Grieg Research School in Interdisciplinary Music Studies

Wolfgang Schmid

Learning in vivo – about practitioner knowledge, learning as social participation, and becoming a reflective music therapy practitioner

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My professional identity as a music therapist deeply roots in and is nurtured by continuous music performance- and music therapy-practice. This in turn informs my practice, as well as my research, lectures, and the development of theory. It guides my collaborations with clients and colleagues from music therapy, and other disciplines.

Examples out of music therapy practice with people and their families, confronted with life changing events and conditions, will be the reference point for this keynote, aiming to explore potentials, challenges, means and limitations of practitioner knowledge from the perspective of a musician and music therapist.

  • When the improvised singing of a woman with profound loss of memory after a brain surgery becomes the leading activity for her rehabilitation process (Schmid, 2016),
  • when improvising to the breathing pattern of a man in coma makes mutual contact and interaction with him possible (Schmid, 2017),
  • when health-musicking (Stige, 2012) with people becomes the primary source for the generation of knowledge:

How can this affect and contribute to the understanding and development of music therapy practice, research and education?

How can this inform the personal and professional development of music therapy practitioners, and contribute to their continuous professional development?

I will mainly refer to two concepts in this keynote: Firstly, the one of learning as social participation by the French sociologist Etienne Wenger (1998; 2014). In his social theory of learning and the concept of communities of practice, Wenger (1998, 5) outlines four dimensions, deeply interconnected and mutually defining each other: learning as doing (practice), learning as belonging (community), learning as becoming (identity), learning as experience (meaning). And secondly, Christopher Johns conceptualizations on becoming a reflective practitioner in health care (2009), with a perspective on learning through experience and gaining new insights or changed perceptions of self and practice in a cyclical, iterative process of doing, documentation, evaluation, and doing again.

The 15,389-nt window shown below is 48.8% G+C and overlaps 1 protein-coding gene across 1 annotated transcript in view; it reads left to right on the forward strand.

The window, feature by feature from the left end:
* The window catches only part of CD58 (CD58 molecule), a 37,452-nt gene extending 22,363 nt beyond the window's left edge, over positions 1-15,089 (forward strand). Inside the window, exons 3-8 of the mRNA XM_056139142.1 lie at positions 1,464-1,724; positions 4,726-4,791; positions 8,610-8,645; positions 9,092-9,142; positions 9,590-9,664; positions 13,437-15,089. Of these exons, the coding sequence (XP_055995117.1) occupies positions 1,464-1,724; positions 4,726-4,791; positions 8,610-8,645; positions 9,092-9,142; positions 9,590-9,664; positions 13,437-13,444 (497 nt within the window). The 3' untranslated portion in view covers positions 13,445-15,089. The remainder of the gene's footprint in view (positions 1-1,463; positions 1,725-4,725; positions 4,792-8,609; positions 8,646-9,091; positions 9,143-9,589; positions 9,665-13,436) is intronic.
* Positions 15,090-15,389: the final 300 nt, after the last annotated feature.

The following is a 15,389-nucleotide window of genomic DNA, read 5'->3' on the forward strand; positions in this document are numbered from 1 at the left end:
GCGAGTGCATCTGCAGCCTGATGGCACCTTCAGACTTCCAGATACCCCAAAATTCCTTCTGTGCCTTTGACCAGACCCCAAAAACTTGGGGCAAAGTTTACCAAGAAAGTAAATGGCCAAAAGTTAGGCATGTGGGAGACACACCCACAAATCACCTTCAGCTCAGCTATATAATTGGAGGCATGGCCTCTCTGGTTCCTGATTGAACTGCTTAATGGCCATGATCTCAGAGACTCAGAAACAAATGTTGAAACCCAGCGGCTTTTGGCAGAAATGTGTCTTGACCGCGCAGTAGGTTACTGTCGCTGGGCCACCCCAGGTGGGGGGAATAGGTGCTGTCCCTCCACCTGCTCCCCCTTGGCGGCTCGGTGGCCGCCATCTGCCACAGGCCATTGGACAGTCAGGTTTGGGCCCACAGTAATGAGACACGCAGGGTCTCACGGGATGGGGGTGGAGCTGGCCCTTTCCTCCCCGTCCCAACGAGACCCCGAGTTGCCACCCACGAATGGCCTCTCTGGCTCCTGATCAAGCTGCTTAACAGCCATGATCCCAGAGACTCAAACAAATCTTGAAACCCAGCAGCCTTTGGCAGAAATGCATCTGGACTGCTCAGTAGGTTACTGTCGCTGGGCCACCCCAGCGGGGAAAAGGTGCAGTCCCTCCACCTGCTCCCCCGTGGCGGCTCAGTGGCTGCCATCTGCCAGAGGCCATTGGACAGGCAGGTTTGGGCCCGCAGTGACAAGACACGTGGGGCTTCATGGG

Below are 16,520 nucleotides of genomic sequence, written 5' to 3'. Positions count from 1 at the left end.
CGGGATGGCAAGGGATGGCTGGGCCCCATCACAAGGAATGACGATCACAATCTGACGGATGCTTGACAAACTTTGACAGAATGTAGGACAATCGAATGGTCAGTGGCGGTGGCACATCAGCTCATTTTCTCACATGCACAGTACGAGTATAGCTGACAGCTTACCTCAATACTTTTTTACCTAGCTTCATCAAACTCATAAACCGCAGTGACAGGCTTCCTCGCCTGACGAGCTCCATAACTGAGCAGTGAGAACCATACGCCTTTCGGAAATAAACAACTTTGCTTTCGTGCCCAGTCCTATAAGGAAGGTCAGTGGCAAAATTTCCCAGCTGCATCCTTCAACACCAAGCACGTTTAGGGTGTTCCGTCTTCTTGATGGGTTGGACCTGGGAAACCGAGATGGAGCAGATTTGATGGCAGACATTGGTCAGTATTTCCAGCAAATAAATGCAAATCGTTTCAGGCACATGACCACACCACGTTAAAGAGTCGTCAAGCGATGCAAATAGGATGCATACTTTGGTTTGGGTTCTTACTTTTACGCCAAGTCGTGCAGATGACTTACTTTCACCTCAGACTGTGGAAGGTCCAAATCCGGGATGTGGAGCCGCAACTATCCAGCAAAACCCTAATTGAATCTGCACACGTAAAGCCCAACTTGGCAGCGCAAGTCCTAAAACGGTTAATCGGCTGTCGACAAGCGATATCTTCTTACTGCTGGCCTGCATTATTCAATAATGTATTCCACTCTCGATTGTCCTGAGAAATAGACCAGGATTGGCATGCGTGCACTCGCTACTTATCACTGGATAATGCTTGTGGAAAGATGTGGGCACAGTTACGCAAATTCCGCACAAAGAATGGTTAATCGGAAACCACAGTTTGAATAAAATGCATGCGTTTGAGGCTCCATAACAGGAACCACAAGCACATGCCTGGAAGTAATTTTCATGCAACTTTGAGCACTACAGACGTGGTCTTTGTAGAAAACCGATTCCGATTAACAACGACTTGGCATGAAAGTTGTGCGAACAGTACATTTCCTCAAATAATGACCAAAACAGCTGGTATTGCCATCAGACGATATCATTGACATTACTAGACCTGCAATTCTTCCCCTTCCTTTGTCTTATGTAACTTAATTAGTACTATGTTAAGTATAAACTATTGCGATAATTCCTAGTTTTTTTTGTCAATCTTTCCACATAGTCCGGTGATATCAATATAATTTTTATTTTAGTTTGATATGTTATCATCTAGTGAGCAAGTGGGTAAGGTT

Discussing Wenger´s and John´s perspectives with respect to the conference´s topic, an understanding of practitioner knowledge as active, social, embodied, entrusted, aesthetic, negotiated, and reflective process of participation within a community of music therapy-practice becomes apparent.

The tensions inherent in the interplay of doing, belonging, becoming, experiencing and reflecting need to be continuously negotiated and balanced by the participants of the community of practice, to form and reform music therapy practice, research and education.

Key Questions

  1. How can practitioner knowledge affect and contribute to the understanding and development of music therapy practice, research and education? 
  2. How can practitioner knowledge inform the personal and professional development of music therapy practitioners, and contribute to their continuous professional development?
  3. How can this promote the further development of music therapy as a distinct profession within health care services?

Recommended Reading

  • Johns, Chr. (2009) Becoming a reflective practitioner. Chapter 1: Exploring reflection, pp 3-23. (3rd edition). United Kingdom: Wiley & Sons, Ltd, Publications. Available via Ebookcentral.

  • Schmid, W. (2017). Being together – Exploring the modulation of affect in improvisational music therapy with a man in a persistent vegetative state – a qualitative single case study. Health Psychology Report, 5(2), 186–192. doi: h ps://doi.org/10.5114/hpr.2017.63843

  • Wenger, E. (1998) Communities of practice. Learning, Meaning, and Identity. Introduction: A social theory of learning, pp 3-17. Cambridge: Cambridge University Press.

Further Reading

  • Schmid, W. (2016) A Journey to Memories: Improvisational Music Therapy in the Neurological Rehabilitation of a Woman with Aquired Brain Injury (ABI). In: Cheryl Dileo (eds) Advanced practice in medical music therapy: Case reports, pp 232-238. Cherry Hill, NJ: Jeffrey Books 2015 ISBN 978-0-9770278-2-8

  • Stige, B. (2012) Health Musicking: A Perspective on Music and Health as Action and Performance. In: Raymond MacDonald, Gunter Kreutz and Laura Mitchel (eds) Music, Health, and Wellbeing. Oxford: Oxford University Press. DOI:10.1093/acprof:oso/9780199586974.003.0014

  • Wenger-Trayner, E. & Wenger-Trayner, B. (2014) Learning in a landscape of practice: A framework. In: Etienne Wenger-Trayner, Mark Fentin-O´Creevy, Steve Hutchinson, Chris Kubiak, and Beverly Wenger-Trayner (eds) Learning in Landscapes of Practice, pp 13-29. London: Routlegde


Wolfgang Schmid is a musician and music therapist. He is Associate Professor for Music Therapy at the Grieg Academy, Faculty of Fine Art, Music and Design, University of Bergen, and works with people in end-of-life-care at the Sunniva Centre for Palliative Care at Haraldsplass Deaconess Hospital in Bergen.

He has extensive experience as a music therapist in intensive and palliative care, in both institutional and home-based settings. Within the last 20 years his genuine interest as music therapy practitioner and researcher is still on the multi-perspective and collaborative work with people confronted with life changing events and conditions, and their music.